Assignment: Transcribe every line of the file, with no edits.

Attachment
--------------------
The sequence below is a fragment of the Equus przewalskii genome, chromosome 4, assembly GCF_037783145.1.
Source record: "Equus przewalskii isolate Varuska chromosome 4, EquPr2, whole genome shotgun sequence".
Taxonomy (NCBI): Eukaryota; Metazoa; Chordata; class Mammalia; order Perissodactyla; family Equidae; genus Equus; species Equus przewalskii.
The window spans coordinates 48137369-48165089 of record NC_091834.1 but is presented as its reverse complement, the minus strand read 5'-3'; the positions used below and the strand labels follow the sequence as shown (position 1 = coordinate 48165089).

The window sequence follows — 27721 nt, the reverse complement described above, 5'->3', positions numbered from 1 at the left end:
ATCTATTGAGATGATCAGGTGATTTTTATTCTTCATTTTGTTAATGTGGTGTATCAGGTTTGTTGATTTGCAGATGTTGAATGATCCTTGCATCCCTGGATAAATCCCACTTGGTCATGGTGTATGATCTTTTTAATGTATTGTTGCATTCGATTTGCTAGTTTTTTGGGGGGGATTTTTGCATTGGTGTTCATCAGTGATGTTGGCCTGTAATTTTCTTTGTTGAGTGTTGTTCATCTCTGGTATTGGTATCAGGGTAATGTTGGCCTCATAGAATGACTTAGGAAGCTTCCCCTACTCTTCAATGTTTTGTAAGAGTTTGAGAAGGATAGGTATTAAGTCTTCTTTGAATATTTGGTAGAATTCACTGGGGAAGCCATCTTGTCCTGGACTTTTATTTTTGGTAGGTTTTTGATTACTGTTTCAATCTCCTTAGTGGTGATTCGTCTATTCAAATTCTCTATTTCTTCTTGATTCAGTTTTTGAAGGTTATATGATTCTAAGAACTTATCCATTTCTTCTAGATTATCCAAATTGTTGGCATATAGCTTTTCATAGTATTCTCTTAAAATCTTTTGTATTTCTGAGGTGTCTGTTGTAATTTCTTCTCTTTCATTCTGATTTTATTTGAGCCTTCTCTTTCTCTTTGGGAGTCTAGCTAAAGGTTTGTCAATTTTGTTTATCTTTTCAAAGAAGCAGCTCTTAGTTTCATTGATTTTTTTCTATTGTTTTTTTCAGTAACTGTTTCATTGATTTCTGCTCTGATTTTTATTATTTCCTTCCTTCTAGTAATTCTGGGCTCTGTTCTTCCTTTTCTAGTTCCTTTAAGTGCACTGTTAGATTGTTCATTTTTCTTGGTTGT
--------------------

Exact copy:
The sequence below is a fragment of the Equus przewalskii genome, chromosome 4, assembly GCF_037783145.1.
Source record: "Equus przewalskii isolate Varuska chromosome 4, EquPr2, whole genome shotgun sequence".
Taxonomy (NCBI): Eukaryota; Metazoa; Chordata; class Mammalia; order Perissodactyla; family Equidae; genus Equus; species Equus przewalskii.
The window spans coordinates 48137369-48165089 of record NC_091834.1 but is presented as its reverse complement, the minus strand read 5'-3'; the positions used below and the strand labels follow the sequence as shown (position 1 = coordinate 48165089).

The window sequence follows — 27721 nt, the reverse complement described above, 5'->3', positions numbered from 1 at the left end:
ATCTATTGAGATGATCAGGTGATTTTTATTCTTCATTTTGTTAATGTGGTGTATCAGGTTTGTTGATTTGCAGATGTTGAATGATCCTTGCATCCCTGGATAAATCCCACTTGGTCATGGTGTATGATCTTTTTAATGTATTGTTGCATTCGATTTGCTAGTTTTTTGGGGGGGATTTTTGCATTGGTGTTCATCAGTGATGTTGGCCTGTAATTTTCTTTGTTGAGTGTTGTTCATCTCTGGTATTGGTATCAGGGTAATGTTGGCCTCATAGAATGACTTAGGAAGCTTCCCCTACTCTTCAATGTTTTGTAAGAGTTTGAGAAGGATAGGTATTAAGTCTTCTTTGAATATTTGGTAGAATTCACTGGGGAAGCCATCTTGTCCTGGACTTTTATTTTTGGTAGGTTTTTGATTACTGTTTCAATCTCCTTAGTGGTGATTCGTCTATTCAAATTCTCTATTTCTTCTTGATTCAGTTTTTGAAGGTTATATGATTCTAAGAACTTATCCATTTCTTCTAGATTATCCAAATTGTTGGCATATAGCTTTTCATAGTATTCTCTTAAAATCTTTTGTATTTCTGAGGTGTCTGTTGTAATTTCTTCTCTTTCATTCTGATTTTATTTGAGCCTTCTCTTTCTCTTTGGGAGTCTAGCTAAAGGTTTGTCAATTTTGTTTATCTTTTCAAAGAAGCAGCTCTTAGTTTCATTGATTTTTTTCTATTGTTTTTTTCAGTAACTGTTTCATTGATTTCTGCTCTGATTTTTATTATTTCCTTCCTTCTAGTAATTCTGGGCTCTGTTCTTCCTTTTCTAGTTCCTTTAAGTGCACTGTTAGATTGTTCATTTTTCTTGGTTGT